A few weeks before the delegates to the congress assembled, an anti-Semitic leaflet, produced on a hectograph, circulated among the party activists, especially in and around Warsaw. I did not see it, but was told about it by three separate delegates. It was signed by an anonymous “honest delegate,” and its authors, according to my informants, belong to a group of Polish Stalinists whose leader until very recently was a certain Pawlak, the former secretary of the Warsaw County party organization, who was removed from his post by Gomulka. The leaflet called on party members to elect as delegates to the congress “trustworthy comrades” who would defend the regime against “imperialist agents.” It urged also that they should not vote for Jews, or members with Jewish wives. Zofia Gomulka is of Jewish origin, and so are the wives of several other prominent party leaders. The leaflet was branded by party members of my acquaintance as a foolish product of extreme Polish Stalinists, who are suspected, by the way, of being employees of a secret Soviet state organization. Jewish party members, on the other hand, assured me there are no indications of anti-Semitism inside the party. The fact that Zambrowski, the only Jew elected to the party’s Politburo, received one of the lowest votes, need not necessarily be taken as any proof of latent anti-Semitism. He also happens to be one of the less attractive and less popular personalities among the Polish Communist leaders.

Among the thirty-five thousand more or less settled Jews remaining in Poland, only a very small proportion belong to the already assimilated and privileged group of those who earn a good living. The majority are workers, artisans belonging to cooperatives, small government employees, teachers, etc. One task this larger community has set itself is to insure the survival of what is left of the Yiddish cultural tradition in Poland. The government, I was told, is very generous in helping toward this end, with contributions of money, accommodations, etc. I have already mentioned the nationwide Sholem Aleichem festivities which, organized by mixed Polish-Jewish committees, were government-subsidized. The Yiddish State Theater receives a government subsidy of three to four million zlotys yearly. Another four million zlotys (roughly $160,000) yearly of state subsidy goes to the Jewish “Cultural Association” (Communist-controlled) which, among other activities, maintains clubs in twenty-six towns where there are Jewish communities, and has published between fifteen and twenty books in Yiddish every year; it has close to three thousand subscribers.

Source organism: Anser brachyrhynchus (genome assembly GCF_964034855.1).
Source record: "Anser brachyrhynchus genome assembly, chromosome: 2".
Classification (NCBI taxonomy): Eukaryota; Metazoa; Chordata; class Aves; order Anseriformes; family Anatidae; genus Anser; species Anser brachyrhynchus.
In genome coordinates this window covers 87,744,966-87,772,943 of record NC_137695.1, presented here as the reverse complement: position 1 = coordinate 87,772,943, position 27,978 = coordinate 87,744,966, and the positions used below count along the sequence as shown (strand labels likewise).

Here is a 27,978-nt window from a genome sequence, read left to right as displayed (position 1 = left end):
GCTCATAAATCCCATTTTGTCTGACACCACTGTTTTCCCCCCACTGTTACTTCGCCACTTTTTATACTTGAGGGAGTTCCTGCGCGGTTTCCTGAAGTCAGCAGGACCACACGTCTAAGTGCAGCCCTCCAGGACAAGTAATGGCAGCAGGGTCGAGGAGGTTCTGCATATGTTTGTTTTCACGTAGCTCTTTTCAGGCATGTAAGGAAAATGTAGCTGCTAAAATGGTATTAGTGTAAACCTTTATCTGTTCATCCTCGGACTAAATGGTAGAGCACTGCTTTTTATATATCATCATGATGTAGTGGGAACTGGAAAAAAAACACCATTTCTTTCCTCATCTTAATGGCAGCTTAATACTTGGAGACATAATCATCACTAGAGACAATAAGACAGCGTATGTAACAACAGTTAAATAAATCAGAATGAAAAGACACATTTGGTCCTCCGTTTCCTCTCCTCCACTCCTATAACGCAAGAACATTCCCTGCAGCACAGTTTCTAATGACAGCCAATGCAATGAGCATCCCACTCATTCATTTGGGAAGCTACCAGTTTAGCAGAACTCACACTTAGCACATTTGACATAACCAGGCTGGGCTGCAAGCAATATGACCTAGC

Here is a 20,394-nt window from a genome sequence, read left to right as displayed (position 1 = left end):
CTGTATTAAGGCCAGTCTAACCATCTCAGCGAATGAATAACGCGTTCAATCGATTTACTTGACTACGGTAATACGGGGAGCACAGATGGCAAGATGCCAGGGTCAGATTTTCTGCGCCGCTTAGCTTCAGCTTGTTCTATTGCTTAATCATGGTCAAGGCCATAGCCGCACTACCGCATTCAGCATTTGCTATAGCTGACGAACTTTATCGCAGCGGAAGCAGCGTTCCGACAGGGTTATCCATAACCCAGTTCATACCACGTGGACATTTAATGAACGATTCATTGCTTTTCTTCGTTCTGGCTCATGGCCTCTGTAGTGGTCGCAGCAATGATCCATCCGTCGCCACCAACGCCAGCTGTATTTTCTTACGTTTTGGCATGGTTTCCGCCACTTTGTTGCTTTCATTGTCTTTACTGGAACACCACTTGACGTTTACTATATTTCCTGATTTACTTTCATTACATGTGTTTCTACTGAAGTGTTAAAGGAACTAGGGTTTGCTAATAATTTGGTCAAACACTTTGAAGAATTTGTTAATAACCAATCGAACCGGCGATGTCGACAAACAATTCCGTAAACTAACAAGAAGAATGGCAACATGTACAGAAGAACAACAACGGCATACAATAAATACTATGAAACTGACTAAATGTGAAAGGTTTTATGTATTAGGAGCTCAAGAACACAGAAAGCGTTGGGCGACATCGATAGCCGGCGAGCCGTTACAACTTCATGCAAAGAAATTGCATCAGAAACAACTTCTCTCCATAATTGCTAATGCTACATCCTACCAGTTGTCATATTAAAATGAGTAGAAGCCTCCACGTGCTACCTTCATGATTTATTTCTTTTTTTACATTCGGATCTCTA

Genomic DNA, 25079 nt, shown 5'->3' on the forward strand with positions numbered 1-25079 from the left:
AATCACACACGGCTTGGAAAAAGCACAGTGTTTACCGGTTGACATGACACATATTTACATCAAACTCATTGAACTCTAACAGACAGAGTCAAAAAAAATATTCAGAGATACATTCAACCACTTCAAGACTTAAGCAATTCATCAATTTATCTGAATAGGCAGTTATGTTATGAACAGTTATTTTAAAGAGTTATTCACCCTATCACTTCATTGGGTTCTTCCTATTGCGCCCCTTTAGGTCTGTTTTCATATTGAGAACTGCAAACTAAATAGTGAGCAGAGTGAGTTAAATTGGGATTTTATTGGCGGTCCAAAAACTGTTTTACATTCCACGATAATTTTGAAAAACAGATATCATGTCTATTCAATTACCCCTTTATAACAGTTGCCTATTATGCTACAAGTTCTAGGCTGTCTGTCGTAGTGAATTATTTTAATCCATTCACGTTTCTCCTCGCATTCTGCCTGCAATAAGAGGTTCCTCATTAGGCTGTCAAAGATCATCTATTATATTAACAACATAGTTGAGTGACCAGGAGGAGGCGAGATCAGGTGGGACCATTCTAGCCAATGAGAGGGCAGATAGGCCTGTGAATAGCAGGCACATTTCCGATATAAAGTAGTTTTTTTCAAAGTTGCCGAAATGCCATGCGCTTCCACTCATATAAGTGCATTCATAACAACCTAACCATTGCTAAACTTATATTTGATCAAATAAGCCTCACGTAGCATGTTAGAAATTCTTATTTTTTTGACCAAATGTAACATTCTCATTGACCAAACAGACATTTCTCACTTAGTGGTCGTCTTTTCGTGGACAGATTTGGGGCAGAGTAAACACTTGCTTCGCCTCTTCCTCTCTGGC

The community, of course, continues to receive help from international Jewish organizations. The Joint Distribution Committee, active once again since 1957, is helping to recreate a Jewish cooperative movement in Poland—twelve such cooperatives are already in existence. The ORT has been doing a very good job, teaching new trades to the Jewish repatriates from Soviet Russia, or to those Polish Jews who lost their jobs as army officers or civil servants and have to make their living in some other way.

Generally, I was assured by the Jews I talked to (including some Israeli diplomats) that there is no overt anti-Semitism at the present time in Poland. I myself saw no signs of any during my stay there. Yet I was also informed that most of the Jews, and especially those who live outside Warsaw, are going ahead with plans to emigrate. Some two to three hundred Jews leave Poland every month.

Poland in the spring of 1959 was much less exhilarating than Poland in the closing months of 1956. There was less freedom to publish unorthodox opinions, and political apathy had replaced enthusiasm. Yet it is still a country where the severest critique of Communism can be openly voiced—and applauded—without fear of the consequences.